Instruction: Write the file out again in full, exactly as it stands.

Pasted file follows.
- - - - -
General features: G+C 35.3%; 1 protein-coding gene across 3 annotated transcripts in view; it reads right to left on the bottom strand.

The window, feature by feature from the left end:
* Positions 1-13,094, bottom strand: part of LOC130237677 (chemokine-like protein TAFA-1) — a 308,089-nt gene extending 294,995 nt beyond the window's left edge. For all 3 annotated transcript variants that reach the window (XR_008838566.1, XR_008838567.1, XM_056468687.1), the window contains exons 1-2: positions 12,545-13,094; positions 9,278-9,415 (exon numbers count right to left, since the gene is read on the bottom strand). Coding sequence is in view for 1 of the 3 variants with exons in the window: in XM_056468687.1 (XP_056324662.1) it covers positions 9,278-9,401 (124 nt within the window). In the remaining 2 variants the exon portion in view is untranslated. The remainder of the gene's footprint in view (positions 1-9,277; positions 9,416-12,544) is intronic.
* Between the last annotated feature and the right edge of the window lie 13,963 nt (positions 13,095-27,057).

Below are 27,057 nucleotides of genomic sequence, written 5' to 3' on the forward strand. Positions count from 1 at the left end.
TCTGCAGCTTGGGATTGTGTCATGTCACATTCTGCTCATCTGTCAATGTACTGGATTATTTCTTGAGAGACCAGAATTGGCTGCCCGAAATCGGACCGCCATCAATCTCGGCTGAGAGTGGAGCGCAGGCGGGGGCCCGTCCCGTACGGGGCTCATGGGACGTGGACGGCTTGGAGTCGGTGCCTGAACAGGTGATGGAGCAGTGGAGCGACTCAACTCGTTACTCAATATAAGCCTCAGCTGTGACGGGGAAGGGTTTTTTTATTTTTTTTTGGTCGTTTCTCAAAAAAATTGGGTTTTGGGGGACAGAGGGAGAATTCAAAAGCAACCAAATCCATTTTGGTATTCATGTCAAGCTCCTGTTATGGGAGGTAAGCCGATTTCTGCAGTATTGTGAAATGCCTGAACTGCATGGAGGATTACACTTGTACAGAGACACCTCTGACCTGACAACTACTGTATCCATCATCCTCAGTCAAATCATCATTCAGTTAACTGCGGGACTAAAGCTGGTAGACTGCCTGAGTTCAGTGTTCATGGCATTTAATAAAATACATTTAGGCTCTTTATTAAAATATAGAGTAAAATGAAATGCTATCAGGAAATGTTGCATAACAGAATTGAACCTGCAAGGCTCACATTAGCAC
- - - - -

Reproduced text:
General features: G+C 35.3%; 1 protein-coding gene across 3 annotated transcripts in view; it reads right to left on the bottom strand.

The window, feature by feature from the left end:
* Positions 1-13,094, bottom strand: part of LOC130237677 (chemokine-like protein TAFA-1) — a 308,089-nt gene extending 294,995 nt beyond the window's left edge. For all 3 annotated transcript variants that reach the window (XR_008838566.1, XR_008838567.1, XM_056468687.1), the window contains exons 1-2: positions 12,545-13,094; positions 9,278-9,415 (exon numbers count right to left, since the gene is read on the bottom strand). Coding sequence is in view for 1 of the 3 variants with exons in the window: in XM_056468687.1 (XP_056324662.1) it covers positions 9,278-9,401 (124 nt within the window). In the remaining 2 variants the exon portion in view is untranslated. The remainder of the gene's footprint in view (positions 1-9,277; positions 9,416-12,544) is intronic.
* Between the last annotated feature and the right edge of the window lie 13,963 nt (positions 13,095-27,057).

Below are 27,057 nucleotides of genomic sequence, written 5' to 3' on the forward strand. Positions count from 1 at the left end.
TCTGCAGCTTGGGATTGTGTCATGTCACATTCTGCTCATCTGTCAATGTACTGGATTATTTCTTGAGAGACCAGAATTGGCTGCCCGAAATCGGACCGCCATCAATCTCGGCTGAGAGTGGAGCGCAGGCGGGGGCCCGTCCCGTACGGGGCTCATGGGACGTGGACGGCTTGGAGTCGGTGCCTGAACAGGTGATGGAGCAGTGGAGCGACTCAACTCGTTACTCAATATAAGCCTCAGCTGTGACGGGGAAGGGTTTTTTTATTTTTTTTTGGTCGTTTCTCAAAAAAATTGGGTTTTGGGGGACAGAGGGAGAATTCAAAAGCAACCAAATCCATTTTGGTATTCATGTCAAGCTCCTGTTATGGGAGGTAAGCCGATTTCTGCAGTATTGTGAAATGCCTGAACTGCATGGAGGATTACACTTGTACAGAGACACCTCTGACCTGACAACTACTGTATCCATCATCCTCAGTCAAATCATCATTCAGTTAACTGCGGGACTAAAGCTGGTAGACTGCCTGAGTTCAGTGTTCATGGCATTTAATAAAATACATTTAGGCTCTTTATTAAAATATAGAGTAAAATGAAATGCTATCAGGAAATGTTGCATAACAGAATTGAACCTGCAAGGCTCACATTAGCAC